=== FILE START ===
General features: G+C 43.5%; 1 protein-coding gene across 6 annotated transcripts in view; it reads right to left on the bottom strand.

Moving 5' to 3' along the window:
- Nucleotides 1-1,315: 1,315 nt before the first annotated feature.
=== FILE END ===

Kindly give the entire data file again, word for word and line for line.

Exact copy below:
General features: G+C 43.5%; 1 protein-coding gene across 6 annotated transcripts in view; it reads right to left on the bottom strand.

Moving 5' to 3' along the window:
- Nucleotides 1-1,315: 1,315 nt before the first annotated feature.